Pat Shingleton: "Khotso, Pula, Nala" and Leap Year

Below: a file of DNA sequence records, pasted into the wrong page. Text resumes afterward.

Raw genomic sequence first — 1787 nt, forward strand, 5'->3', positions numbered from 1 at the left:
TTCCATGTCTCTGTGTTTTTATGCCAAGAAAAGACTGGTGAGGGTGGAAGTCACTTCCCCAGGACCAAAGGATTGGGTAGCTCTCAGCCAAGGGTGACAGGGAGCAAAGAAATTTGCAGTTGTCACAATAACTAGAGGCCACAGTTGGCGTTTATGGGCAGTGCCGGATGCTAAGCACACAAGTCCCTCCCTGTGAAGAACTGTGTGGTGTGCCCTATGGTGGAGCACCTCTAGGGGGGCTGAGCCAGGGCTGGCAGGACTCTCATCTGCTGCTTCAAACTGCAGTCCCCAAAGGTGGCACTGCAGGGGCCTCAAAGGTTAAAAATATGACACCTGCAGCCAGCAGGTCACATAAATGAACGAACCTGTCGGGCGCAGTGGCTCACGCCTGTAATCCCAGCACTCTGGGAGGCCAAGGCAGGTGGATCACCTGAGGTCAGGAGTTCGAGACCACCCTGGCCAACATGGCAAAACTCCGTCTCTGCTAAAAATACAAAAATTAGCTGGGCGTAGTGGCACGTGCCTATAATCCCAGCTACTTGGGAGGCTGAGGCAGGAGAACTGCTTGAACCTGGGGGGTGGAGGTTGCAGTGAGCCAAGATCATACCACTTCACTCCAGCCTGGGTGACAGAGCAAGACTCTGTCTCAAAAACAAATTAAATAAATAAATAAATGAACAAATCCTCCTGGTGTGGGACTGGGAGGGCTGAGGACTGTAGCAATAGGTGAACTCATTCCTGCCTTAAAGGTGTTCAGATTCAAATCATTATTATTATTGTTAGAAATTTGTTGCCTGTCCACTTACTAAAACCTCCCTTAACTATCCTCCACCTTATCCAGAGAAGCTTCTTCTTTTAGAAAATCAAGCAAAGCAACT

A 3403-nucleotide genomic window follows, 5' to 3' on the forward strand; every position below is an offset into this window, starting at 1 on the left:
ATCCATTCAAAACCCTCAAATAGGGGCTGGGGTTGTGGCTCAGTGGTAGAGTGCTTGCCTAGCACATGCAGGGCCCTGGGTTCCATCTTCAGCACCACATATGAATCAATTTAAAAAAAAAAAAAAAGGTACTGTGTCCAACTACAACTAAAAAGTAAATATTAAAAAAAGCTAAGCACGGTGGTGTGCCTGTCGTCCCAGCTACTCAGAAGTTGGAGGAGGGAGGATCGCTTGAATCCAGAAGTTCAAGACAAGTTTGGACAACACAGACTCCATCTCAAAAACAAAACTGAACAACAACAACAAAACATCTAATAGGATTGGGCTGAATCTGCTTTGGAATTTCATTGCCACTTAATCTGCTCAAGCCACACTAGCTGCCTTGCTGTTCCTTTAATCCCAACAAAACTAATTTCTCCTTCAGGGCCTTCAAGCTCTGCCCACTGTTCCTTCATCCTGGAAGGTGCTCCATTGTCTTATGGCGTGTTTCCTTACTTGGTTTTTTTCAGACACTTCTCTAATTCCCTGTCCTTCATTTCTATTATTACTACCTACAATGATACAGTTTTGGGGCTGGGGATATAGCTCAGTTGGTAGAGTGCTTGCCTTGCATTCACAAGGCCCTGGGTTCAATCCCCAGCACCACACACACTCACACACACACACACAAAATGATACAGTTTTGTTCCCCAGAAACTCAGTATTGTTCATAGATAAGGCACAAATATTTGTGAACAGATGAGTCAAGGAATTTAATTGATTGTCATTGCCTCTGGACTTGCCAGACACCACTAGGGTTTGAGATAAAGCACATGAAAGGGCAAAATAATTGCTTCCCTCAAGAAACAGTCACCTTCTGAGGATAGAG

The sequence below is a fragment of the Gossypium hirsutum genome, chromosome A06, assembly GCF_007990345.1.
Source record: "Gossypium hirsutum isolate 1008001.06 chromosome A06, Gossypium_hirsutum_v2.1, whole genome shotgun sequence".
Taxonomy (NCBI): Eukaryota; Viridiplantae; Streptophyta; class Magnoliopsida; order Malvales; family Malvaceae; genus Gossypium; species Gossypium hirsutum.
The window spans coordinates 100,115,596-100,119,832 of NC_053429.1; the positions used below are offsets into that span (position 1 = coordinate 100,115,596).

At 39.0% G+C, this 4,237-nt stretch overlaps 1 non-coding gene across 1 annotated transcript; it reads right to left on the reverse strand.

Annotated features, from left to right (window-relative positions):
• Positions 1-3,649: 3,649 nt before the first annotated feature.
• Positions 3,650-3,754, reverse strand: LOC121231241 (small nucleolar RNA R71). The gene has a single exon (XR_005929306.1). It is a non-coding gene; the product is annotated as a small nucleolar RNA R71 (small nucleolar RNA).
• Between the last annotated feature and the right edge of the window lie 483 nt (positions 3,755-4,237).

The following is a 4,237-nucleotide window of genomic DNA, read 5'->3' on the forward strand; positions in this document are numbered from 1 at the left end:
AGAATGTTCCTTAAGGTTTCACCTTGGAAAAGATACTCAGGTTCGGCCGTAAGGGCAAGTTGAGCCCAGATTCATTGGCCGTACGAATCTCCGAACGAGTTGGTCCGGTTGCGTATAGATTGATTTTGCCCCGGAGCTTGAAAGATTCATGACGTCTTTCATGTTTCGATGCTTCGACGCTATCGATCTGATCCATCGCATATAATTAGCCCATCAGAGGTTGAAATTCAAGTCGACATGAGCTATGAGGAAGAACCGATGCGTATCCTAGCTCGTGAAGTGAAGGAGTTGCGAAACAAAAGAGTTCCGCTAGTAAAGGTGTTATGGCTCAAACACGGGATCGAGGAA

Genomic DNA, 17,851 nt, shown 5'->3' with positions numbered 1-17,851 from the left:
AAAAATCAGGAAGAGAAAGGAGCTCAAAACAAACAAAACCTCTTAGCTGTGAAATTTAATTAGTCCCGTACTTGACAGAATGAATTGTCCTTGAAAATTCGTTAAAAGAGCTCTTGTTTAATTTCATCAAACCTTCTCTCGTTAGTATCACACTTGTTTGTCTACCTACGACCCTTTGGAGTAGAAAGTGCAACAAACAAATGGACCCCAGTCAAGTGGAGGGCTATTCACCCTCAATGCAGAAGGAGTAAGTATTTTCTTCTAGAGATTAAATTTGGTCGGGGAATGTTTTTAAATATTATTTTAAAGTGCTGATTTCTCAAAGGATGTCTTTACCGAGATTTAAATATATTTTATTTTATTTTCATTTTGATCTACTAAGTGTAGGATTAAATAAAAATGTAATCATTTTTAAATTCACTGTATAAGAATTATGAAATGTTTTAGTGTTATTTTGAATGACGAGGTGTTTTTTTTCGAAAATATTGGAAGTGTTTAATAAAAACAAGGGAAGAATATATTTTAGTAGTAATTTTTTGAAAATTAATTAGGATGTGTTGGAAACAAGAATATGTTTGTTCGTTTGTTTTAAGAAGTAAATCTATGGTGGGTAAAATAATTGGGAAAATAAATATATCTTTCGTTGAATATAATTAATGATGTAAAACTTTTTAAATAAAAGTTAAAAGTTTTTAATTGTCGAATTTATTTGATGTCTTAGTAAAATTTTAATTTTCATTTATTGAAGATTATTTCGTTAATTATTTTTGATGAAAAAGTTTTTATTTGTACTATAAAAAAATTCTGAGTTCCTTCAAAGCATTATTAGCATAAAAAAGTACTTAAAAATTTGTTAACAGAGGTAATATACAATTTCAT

In Africa the motto "Khotso, Pula, Nala" means Peace, Rain, Prosperity. Young girls participate in the "masokoaneng" or the rain game. One young lady is chosen to enter a village house and steal the stirring stick or their "lesokoana." If she is caught, she delivers the stick to her village where a victory celebration ensues. Chaac, is the god of lightning and Mayans, on the Yucatan Peninsula, believed that the thunderbolt was responsible for rain. To keep Chaac happy, human sacrifices were offered in water-filled sinkholes called "cenotes." Once Chaac received the offering, he would rise from the well and scratch his curved nose against clouds that were believed to be bellies of rain, showering the crops. Heavy scratching would create a thunderstorm. Also, Leap Years are needed to align the calendar with our planet's motion around the sun. It takes 365.2422 days for earth to make its trip around the sun. The hottest Leap Year day in Baton Rouge occurred in 1916 with 87 degrees, 22 the coldest in 1936.The Gregorian calendar decides which years are Leap Years, always divisible by four.
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